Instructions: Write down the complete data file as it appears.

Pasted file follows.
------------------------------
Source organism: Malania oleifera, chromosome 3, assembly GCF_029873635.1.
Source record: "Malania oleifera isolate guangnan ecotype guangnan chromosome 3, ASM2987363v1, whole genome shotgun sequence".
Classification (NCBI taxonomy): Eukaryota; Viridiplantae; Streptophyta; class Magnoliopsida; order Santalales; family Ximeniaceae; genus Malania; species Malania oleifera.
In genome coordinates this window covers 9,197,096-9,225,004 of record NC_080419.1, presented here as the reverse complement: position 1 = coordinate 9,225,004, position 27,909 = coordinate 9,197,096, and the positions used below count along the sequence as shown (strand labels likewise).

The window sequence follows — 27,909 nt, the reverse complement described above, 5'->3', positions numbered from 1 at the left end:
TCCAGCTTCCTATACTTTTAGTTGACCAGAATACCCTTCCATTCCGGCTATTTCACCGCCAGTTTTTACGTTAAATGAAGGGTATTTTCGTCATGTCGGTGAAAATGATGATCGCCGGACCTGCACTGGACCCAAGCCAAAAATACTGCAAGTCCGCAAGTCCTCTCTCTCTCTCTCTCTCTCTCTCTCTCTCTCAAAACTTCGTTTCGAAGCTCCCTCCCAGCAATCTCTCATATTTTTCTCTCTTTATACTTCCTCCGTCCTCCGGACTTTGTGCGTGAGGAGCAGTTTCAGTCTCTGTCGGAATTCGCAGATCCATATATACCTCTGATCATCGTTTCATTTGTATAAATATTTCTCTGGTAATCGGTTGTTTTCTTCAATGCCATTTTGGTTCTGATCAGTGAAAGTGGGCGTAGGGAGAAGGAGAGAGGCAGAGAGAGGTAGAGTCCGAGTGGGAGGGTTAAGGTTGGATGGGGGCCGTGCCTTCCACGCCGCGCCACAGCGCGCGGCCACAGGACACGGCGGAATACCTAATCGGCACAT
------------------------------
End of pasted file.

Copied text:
Source organism: Malania oleifera, chromosome 3, assembly GCF_029873635.1.
Source record: "Malania oleifera isolate guangnan ecotype guangnan chromosome 3, ASM2987363v1, whole genome shotgun sequence".
Classification (NCBI taxonomy): Eukaryota; Viridiplantae; Streptophyta; class Magnoliopsida; order Santalales; family Ximeniaceae; genus Malania; species Malania oleifera.
In genome coordinates this window covers 9,197,096-9,225,004 of record NC_080419.1, presented here as the reverse complement: position 1 = coordinate 9,225,004, position 27,909 = coordinate 9,197,096, and the positions used below count along the sequence as shown (strand labels likewise).

The window sequence follows — 27,909 nt, the reverse complement described above, 5'->3', positions numbered from 1 at the left end:
TCCAGCTTCCTATACTTTTAGTTGACCAGAATACCCTTCCATTCCGGCTATTTCACCGCCAGTTTTTACGTTAAATGAAGGGTATTTTCGTCATGTCGGTGAAAATGATGATCGCCGGACCTGCACTGGACCCAAGCCAAAAATACTGCAAGTCCGCAAGTCCTCTCTCTCTCTCTCTCTCTCTCTCTCTCTCTCAAAACTTCGTTTCGAAGCTCCCTCCCAGCAATCTCTCATATTTTTCTCTCTTTATACTTCCTCCGTCCTCCGGACTTTGTGCGTGAGGAGCAGTTTCAGTCTCTGTCGGAATTCGCAGATCCATATATACCTCTGATCATCGTTTCATTTGTATAAATATTTCTCTGGTAATCGGTTGTTTTCTTCAATGCCATTTTGGTTCTGATCAGTGAAAGTGGGCGTAGGGAGAAGGAGAGAGGCAGAGAGAGGTAGAGTCCGAGTGGGAGGGTTAAGGTTGGATGGGGGCCGTGCCTTCCACGCCGCGCCACAGCGCGCGGCCACAGGACACGGCGGAATACCTAATCGGCACAT